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“I certainly believe that without our microbes, our immune systems wouldn’t be primed, we wouldn’t be able to digest many of the foods that we consume…and we wouldn’t be able to protect from pathogens, so they basically do it all,” says Dr. Jonathan Clayton, assistant professor (better known as “The Monkey Doc”) at the University of Nebraska.

Despite a growing amount of evidence suggesting that the human microbiome impacts us in significant ways, there’s still so much we don’t know. For instance, what can be learned about site-specific microbial communities within our body, or even throughout a single organ such as the skin? What can be said about the relationship between the gut microbiome and the brain, or between stress and the microbiome? How does diet impact the microbiome? How quickly can the microbiome change in response to different environmental stimuli? These are just a few of the questions that Dr. Clayton is interested in answering.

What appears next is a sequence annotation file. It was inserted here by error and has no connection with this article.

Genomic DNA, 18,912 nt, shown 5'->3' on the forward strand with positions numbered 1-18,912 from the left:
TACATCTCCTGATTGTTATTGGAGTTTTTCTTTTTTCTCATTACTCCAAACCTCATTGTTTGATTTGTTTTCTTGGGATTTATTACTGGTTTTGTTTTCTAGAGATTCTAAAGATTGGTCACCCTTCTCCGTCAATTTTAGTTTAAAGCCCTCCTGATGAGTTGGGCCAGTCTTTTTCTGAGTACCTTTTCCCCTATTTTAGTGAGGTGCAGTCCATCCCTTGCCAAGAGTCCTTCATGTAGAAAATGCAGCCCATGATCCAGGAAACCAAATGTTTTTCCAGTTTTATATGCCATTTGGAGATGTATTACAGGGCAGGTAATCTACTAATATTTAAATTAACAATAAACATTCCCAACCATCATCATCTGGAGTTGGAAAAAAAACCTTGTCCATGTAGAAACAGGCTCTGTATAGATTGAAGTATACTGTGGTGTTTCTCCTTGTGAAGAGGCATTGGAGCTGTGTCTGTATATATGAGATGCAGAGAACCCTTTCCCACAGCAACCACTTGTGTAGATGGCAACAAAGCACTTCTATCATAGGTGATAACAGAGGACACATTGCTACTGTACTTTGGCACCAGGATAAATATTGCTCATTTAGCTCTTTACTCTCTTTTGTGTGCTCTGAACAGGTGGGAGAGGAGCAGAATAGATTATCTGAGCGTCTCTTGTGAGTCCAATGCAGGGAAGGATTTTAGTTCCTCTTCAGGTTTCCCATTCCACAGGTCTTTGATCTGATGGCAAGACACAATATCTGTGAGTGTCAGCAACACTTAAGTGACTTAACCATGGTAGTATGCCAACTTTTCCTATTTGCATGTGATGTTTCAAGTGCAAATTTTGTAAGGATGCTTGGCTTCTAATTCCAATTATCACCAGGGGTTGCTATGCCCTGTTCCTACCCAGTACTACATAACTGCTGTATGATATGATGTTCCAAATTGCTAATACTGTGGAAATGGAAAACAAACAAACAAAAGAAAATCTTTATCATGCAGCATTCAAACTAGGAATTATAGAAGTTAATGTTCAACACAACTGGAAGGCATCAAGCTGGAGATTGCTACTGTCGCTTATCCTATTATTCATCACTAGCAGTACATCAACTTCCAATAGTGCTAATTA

By tuning in, you’ll hear his take on all of this and more, including:

  • What insights were gained from Dr. Clayton’s biomedical research on the differences between the microbiomes of wild versus captive non-human primates
  • How dysbiosis and diversity is defined in terms of microbiota
  • What types of challenges are inherent in these areas of research, and where Dr. Clayton plans to direct future research
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